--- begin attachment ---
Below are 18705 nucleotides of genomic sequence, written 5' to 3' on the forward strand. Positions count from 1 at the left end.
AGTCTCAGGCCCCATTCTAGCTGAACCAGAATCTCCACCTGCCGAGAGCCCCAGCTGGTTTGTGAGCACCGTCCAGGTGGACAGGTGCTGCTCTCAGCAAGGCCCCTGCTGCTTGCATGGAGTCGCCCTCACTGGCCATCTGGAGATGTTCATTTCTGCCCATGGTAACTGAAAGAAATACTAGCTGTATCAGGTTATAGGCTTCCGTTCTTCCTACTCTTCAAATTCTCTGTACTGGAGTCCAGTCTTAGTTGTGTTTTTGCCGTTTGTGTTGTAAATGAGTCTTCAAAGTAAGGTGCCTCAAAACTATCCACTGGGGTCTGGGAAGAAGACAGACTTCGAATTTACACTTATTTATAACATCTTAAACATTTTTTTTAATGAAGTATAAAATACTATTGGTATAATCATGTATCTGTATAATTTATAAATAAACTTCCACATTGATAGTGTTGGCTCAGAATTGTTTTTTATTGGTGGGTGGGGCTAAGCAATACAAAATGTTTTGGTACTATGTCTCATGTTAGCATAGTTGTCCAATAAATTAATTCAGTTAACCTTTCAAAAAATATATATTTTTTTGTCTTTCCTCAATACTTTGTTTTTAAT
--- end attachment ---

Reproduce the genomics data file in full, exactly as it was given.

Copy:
Below are 18705 nucleotides of genomic sequence, written 5' to 3' on the forward strand. Positions count from 1 at the left end.
AGTCTCAGGCCCCATTCTAGCTGAACCAGAATCTCCACCTGCCGAGAGCCCCAGCTGGTTTGTGAGCACCGTCCAGGTGGACAGGTGCTGCTCTCAGCAAGGCCCCTGCTGCTTGCATGGAGTCGCCCTCACTGGCCATCTGGAGATGTTCATTTCTGCCCATGGTAACTGAAAGAAATACTAGCTGTATCAGGTTATAGGCTTCCGTTCTTCCTACTCTTCAAATTCTCTGTACTGGAGTCCAGTCTTAGTTGTGTTTTTGCCGTTTGTGTTGTAAATGAGTCTTCAAAGTAAGGTGCCTCAAAACTATCCACTGGGGTCTGGGAAGAAGACAGACTTCGAATTTACACTTATTTATAACATCTTAAACATTTTTTTTAATGAAGTATAAAATACTATTGGTATAATCATGTATCTGTATAATTTATAAATAAACTTCCACATTGATAGTGTTGGCTCAGAATTGTTTTTTATTGGTGGGTGGGGCTAAGCAATACAAAATGTTTTGGTACTATGTCTCATGTTAGCATAGTTGTCCAATAAATTAATTCAGTTAACCTTTCAAAAAATATATATTTTTTTGTCTTTCCTCAATACTTTGTTTTTAAT